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Re: expand size of persistent fle

Post by mimosa » 20. Oct 2011, 21:14

I think xfs *requires* to be mounted for resizing; and that would explain why I had trouble with just losetup.

Shador
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Re: expand size of persistent fle

Post by Shador » 20. Oct 2011, 21:16

mimosa wrote:I think xfs *requires* to be mounted for resizing; and that would explain why I had trouble with just losetup.
You're right, the man page says so too. I'm used to resizing ext* fs only. So my instructions originated from that point of view.
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mimosa
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Re: expand size of persistent fle

Post by mimosa » 28. Oct 2011, 20:19

Here is the approach for ext4 (though from the man page, it looks as though you *could* do this with the savefile mounted as a loop device):

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# dd if=/dev/zero of=./salixlive.save bs=1M count=512 conv=notrunc oflag=append
# losetup -f salixlive.save
# losetup -a                                                            # EDIT check the loopback device, it might not be /dev/loop0; here, let's assume it is
# e2fsck -f /dev/loop0                                             # resize2fs insists on checking the filesystem first
# resize2fs /dev/loop0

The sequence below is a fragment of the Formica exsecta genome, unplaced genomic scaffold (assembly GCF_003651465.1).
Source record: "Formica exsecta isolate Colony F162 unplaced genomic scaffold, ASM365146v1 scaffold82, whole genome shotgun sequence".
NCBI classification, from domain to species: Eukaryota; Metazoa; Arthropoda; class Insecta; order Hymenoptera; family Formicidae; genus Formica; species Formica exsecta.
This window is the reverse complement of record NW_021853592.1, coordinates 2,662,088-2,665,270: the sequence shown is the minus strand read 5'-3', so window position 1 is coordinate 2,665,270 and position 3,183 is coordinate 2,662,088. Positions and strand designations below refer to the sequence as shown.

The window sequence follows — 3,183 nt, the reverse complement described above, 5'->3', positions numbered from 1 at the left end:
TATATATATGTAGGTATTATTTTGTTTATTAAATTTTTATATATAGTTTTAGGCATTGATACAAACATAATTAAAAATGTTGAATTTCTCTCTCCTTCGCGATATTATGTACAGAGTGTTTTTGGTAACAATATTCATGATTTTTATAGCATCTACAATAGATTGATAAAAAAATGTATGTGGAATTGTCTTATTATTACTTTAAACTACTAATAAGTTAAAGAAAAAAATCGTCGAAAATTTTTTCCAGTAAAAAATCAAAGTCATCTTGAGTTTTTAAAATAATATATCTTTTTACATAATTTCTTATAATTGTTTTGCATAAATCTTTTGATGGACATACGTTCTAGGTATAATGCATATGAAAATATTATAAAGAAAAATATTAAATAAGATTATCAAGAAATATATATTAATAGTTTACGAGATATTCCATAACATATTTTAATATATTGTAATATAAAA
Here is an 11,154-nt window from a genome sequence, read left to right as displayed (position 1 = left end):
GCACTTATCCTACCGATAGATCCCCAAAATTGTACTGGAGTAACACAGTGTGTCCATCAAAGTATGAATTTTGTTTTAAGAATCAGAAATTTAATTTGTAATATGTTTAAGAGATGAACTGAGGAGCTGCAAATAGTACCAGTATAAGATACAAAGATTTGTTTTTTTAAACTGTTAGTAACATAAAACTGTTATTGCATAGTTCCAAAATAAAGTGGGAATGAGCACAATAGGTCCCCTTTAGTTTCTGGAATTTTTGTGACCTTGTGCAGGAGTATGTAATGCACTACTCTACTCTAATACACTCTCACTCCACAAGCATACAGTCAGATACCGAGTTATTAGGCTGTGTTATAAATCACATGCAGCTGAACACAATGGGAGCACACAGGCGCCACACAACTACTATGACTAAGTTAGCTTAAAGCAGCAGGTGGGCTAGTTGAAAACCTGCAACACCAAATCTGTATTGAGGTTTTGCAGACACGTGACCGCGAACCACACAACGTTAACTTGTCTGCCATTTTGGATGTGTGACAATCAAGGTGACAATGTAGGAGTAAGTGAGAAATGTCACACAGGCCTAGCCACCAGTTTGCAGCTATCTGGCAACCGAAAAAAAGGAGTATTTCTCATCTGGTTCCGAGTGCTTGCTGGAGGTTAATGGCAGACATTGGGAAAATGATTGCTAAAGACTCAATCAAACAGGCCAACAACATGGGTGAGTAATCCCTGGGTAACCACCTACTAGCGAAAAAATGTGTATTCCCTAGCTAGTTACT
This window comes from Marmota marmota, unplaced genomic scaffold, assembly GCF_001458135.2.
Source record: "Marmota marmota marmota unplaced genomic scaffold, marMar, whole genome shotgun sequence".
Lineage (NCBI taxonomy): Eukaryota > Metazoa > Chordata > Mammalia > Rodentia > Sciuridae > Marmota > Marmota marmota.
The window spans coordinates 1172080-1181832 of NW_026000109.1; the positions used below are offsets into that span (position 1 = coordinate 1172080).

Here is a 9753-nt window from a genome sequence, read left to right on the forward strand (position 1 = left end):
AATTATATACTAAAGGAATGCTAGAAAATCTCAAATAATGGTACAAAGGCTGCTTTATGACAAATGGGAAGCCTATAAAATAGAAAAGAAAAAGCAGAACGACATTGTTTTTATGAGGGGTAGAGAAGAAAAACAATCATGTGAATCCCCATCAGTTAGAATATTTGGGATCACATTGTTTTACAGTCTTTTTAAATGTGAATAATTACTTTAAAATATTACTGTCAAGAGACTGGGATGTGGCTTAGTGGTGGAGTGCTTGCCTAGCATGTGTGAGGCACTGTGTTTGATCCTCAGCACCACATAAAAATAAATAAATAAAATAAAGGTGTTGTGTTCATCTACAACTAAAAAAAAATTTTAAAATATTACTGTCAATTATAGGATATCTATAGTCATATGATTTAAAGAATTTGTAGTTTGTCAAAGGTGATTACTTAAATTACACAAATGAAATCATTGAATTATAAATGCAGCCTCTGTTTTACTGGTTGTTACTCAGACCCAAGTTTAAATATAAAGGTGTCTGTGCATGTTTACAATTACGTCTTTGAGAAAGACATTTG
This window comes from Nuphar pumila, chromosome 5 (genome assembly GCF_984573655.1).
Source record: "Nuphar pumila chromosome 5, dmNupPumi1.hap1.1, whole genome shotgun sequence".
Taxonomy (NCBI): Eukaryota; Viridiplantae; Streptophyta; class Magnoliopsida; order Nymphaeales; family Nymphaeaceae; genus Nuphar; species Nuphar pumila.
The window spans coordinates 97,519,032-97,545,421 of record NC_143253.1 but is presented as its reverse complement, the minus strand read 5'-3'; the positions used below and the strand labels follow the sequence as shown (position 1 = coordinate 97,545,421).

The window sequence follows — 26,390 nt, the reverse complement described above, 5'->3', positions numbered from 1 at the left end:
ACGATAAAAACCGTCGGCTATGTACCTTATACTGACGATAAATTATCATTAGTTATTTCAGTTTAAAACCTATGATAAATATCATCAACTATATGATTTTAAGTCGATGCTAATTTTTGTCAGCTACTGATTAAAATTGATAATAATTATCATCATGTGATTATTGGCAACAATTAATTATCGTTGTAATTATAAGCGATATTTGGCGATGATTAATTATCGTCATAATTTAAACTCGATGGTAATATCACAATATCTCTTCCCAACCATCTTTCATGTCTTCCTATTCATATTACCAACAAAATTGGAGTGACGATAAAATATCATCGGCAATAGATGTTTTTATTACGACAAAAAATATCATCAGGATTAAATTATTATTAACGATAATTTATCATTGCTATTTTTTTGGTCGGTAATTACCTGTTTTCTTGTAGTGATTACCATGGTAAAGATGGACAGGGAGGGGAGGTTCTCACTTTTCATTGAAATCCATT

EDIT

As noted on the RC1 thread, this seemed to cause a problem with the persistent file which in turn caused the shutown process to hang. However, running e2fsck appears to have fixed it! The same thing happened with the xfs persistent file I expanded as described a few posts above, and maybe it could have been fixed simialrly - see xfs_check and xfs_repair.
Last edited by mimosa on 30. Oct 2011, 14:46, edited 4 times in total.

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Re: expand size of persistent fle

Post by Shador » 28. Oct 2011, 22:45

mimosa wrote:Here is the approach for ext4 (though from the man page, it looks as though you *could* do this with the savefile mounted as a loop device):
Yes, you can if the kernel supports this. Anyway, you should be careful whether your persistent file is really mapped to /dev/loop0. With other loop devices already in use it could get a higher index. You can use losetup -a to check which one is actually used.

Edit:
BTW you could also use the truncate command instead of the dd command to resize the actual file. Be sure not to shrink the file, because truncate deletes the extra data. It's usually much faster than dd especially for big files, because it doesn't actually write zeroes to the file (as a sideeffect only space will be used for those parts of the file which have been written to). The disadvantage is that a sparse file is created which becomes more easily fragmented. Another solution is fallocate on filesystems with pre-allocation support (e.g. ext4). It doesn't write zeros to the the disk and reserves as many blocks marked as empty as necessary, thus overcoming the fragmentation problem.
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mimosa
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Re: expand size of persistent fle

Post by mimosa » 28. Oct 2011, 22:57

you should be careful whether your persistent file is really mapped to /dev/loop0. With other loop devices already in use it could get a higher index. You can use losetup -a to check which one is actually used.
I wondered about this part! In this case I guessed there were no others. I'll edit the code in my post above to include it.

Anyway, thanks for all the tips - I'm having a lot of fun playing around with the RC1 :D